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Common Hemochromatosis Genotype Increases Stroke Risk

HFE gene defects increase risk for ischemic stroke by nearly threefold

MONDAY, March 26 (HealthDay News) -- Patients with certain hereditary hemochromatosis genotypes have a twofold to threefold increased risk for ischemic stroke compared to those with other genotypes, according to a report in the March 27 issue of Neurology.

Børge Nordestgaard, M.D., of Herlev University Hospital in Denmark, and colleagues analyzed HFE genotypes in 701 patients with symptomatic carotid atherosclerosis and 2,777 age- and gender-matched controls. They also tested another 9,178 individuals from a prospective population study, including 504 diagnosed with ischemic cerebrovascular disease and 393 diagnosed with ischemic stroke during a 24-year period.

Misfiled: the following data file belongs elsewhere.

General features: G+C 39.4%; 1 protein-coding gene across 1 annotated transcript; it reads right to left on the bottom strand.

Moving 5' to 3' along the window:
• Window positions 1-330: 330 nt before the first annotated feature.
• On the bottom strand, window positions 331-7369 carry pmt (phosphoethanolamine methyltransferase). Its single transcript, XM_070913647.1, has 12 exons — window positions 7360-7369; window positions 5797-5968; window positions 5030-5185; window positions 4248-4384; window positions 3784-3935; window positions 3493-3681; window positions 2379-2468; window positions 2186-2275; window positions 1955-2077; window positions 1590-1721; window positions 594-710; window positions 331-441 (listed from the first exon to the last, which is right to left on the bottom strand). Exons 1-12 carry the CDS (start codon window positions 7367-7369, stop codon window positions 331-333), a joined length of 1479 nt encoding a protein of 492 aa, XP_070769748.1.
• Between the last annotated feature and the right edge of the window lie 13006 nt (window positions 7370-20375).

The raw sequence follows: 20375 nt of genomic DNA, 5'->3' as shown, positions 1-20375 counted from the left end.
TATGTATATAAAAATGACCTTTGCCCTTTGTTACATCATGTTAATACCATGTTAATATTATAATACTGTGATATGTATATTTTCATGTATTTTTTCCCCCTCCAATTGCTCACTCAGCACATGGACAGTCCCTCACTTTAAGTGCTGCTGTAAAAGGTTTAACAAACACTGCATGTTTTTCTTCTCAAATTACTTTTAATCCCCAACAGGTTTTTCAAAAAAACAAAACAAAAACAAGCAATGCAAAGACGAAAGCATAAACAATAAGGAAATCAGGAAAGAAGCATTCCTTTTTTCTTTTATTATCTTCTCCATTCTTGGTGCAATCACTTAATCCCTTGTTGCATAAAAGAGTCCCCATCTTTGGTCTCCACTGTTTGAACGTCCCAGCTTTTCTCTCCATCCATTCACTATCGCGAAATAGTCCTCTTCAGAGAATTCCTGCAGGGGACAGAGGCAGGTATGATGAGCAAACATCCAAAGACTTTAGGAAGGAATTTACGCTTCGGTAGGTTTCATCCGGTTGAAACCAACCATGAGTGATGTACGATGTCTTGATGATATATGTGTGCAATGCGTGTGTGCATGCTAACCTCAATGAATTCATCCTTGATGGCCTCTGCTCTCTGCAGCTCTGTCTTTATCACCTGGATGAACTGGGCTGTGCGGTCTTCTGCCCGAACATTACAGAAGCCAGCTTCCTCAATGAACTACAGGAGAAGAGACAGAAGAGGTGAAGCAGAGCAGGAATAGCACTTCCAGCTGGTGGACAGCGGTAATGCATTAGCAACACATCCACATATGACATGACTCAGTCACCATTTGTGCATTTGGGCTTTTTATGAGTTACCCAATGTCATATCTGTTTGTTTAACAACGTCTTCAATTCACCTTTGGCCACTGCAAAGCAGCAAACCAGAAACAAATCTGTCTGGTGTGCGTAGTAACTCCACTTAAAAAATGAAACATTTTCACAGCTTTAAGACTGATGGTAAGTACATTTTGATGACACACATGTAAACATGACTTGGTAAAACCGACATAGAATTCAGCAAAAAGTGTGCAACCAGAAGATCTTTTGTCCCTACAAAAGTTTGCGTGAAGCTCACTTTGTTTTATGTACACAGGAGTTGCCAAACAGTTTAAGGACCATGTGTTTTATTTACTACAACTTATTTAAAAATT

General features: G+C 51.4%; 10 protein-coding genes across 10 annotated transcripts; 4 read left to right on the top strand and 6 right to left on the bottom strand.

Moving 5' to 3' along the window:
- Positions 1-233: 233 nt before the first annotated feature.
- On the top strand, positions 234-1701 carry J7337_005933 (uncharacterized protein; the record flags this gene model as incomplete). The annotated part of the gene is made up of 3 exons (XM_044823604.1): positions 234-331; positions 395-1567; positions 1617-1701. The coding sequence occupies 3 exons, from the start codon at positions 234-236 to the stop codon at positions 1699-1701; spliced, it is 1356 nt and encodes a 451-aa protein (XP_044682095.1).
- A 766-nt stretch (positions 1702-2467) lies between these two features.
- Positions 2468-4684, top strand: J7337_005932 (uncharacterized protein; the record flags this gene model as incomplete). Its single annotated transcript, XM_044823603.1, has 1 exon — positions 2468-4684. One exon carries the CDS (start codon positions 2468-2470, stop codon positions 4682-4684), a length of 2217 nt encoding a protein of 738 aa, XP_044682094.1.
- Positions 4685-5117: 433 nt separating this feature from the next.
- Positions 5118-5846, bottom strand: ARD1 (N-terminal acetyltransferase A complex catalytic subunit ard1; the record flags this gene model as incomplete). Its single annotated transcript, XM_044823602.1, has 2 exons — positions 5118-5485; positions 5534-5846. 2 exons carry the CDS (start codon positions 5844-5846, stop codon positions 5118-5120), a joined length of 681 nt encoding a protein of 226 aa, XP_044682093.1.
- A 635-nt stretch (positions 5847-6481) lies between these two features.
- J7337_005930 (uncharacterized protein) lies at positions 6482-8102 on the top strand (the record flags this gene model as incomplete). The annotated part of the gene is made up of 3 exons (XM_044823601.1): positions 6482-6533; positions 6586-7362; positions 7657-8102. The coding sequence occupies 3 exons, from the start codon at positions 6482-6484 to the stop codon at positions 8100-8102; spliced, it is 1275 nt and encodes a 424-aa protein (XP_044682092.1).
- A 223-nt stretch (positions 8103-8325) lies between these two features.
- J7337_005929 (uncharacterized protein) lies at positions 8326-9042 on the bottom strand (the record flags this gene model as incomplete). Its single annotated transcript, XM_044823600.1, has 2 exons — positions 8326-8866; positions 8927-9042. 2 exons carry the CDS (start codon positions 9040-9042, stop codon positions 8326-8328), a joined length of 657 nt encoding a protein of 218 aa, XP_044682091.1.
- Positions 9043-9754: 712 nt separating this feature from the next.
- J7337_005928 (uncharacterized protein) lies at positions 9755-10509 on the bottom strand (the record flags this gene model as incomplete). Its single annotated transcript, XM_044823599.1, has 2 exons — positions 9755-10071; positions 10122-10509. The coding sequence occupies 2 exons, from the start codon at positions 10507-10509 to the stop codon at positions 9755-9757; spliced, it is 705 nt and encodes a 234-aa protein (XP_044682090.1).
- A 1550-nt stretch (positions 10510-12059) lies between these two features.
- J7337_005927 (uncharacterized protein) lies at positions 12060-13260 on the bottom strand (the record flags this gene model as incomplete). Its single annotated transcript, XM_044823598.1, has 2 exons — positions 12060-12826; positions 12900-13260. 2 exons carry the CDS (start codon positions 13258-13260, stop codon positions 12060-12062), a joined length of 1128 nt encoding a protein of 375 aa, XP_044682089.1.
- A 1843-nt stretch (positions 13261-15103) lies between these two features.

Genotype was not consistently linked to carotid atherosclerosis. However, after adjustment, patients with the H63D/H63D genotype had about twice the risk of ischemic cerebrovascular disease and up to 2.8-fold greater risk for ischemic stroke compared to patients with the wild type/wild type genotype.

"Further research is needed to determine why this gene appears to cause such a significant increased risk of stroke, since our data suggests plaque build-up in the arteries and iron overload are not to blame," the authors write.

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